Participants in the clinical sample provided monthly EPDS scores for 6 months postpartum. Correlations between baseline measures of attachment insecurity, childhood trauma, and mood disorder and depressive symptom severity were plotted at each of the monthly assessments. We found that attachment insecurity displayed an unusually strong correlation with depression score in pregnancy and in the early postpartum period, but that after about 4 months postpartum the strength of this association decayed. Anxious and avoidant subtypes of attachment showed similar correlation strengths with depressive symptoms (data not shown). For childhood trauma and history of mood disorder, the association with depressive symptom severity was relatively flat. By 6 months postpartum, childhood trauma, mood disorder history, and attachment insecurity all had similar correlation strengths with depressive symptom severity. (Fig. 1). To further explore the effects of time since delivery, we were able to obtain follow-up data on depressive symptoms at 3– 5 years postpartum from 93 of the women in the clinical sample, using the CESD, a more general measure of depressive symptoms. Over this longer timeframe, baseline ASQ also showed a decay in the strength of correlation with depressive symptoms (Pearson correlation between ASQ at intake and CESD at intake = 0.555, and between ASQ at intake and CESD 3–5 years later = 0.371, P < 0.001 for both) whereas mood disorder history and CTQ scores remained similar in the magnitude of their association with CESD, regardless of time point (mood disorder history:intake CESD, 0.258, P = 0.013; mood disorder history: 3–5 y CESD, 0.264, P = 0.011; intake CTQ:intake CESD = 0.335, P = 0.001; intake CTQ:3–5 y CESD = 0.315, P = 0.003).
Because attachment insecurity is known to be more common in individuals with childhood adversity, we also plotted the association between CTQ and ASQ scores in our sample. We found that attachment insecurity was correlated, but by no means synonymous, with childhood trauma (Pearson correlation 0.391, P < 0.001; Fig. 2). Multiple regression analysis with depressive symptoms as the dependent variable showed that only ASQ retained significance when CTQ was included in the model, and no interaction effect was found (Supplementary Table 1).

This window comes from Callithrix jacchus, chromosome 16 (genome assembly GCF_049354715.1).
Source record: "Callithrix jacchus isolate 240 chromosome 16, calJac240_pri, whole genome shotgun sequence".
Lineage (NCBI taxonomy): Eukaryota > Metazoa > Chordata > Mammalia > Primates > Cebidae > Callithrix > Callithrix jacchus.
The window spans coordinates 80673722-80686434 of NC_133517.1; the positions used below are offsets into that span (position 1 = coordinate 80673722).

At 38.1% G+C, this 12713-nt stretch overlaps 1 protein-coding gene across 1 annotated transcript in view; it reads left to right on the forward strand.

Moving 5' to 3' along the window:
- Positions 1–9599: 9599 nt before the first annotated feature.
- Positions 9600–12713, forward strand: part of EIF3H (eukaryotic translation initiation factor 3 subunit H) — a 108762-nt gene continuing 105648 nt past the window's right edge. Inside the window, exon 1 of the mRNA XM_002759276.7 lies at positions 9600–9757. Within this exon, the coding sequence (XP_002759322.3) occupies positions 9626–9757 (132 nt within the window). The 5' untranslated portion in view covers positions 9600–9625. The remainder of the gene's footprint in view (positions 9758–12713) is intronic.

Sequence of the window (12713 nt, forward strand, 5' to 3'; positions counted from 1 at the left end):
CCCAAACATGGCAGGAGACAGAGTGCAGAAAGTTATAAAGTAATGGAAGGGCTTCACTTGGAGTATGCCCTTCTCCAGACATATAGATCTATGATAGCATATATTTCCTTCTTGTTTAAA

DNA methylation density screen
We identified 1580 regions of interest in which DNA methylation density was associated with CTQ score; three regions in which DNA methylation density was associated with ASQ score, one region in which DNA methylation density was associated with antenatal EPDS score, and five regions in which methylation density was associated with postnatal EPDS score, using our chosen less stringent cutoff of FDR < 0.2. Using a more stringent cutoff of FDR < 0.05, we found 162 regions associated with CTQ score, one region associated with ASQ score, 0 regions associated with antenatal EPDS, and two regions associated with postnatal EPDS. As our interest was to identify broad categories of gene function and to look for overlap among the identified subsets of genes, additional analyses were conducted on the wider result set.
The 1580 regions identified in association with CTQ score were enriched for promoter localization, with 38.9% being localized to promoter regions. Panther molecular function classification analysis56 suggested that most of the associated genes coded for protein products with metabolic, cellular process, or regulatory functions (Fig. 3, and see Supplementary Table 2 for full list of results). An enrichment analysis of these results suggested modest enrichment over statistical expectation of genes with protein products involved in cytoskeletal organization, transcription, and metabolic processes (Supplementary Table 3).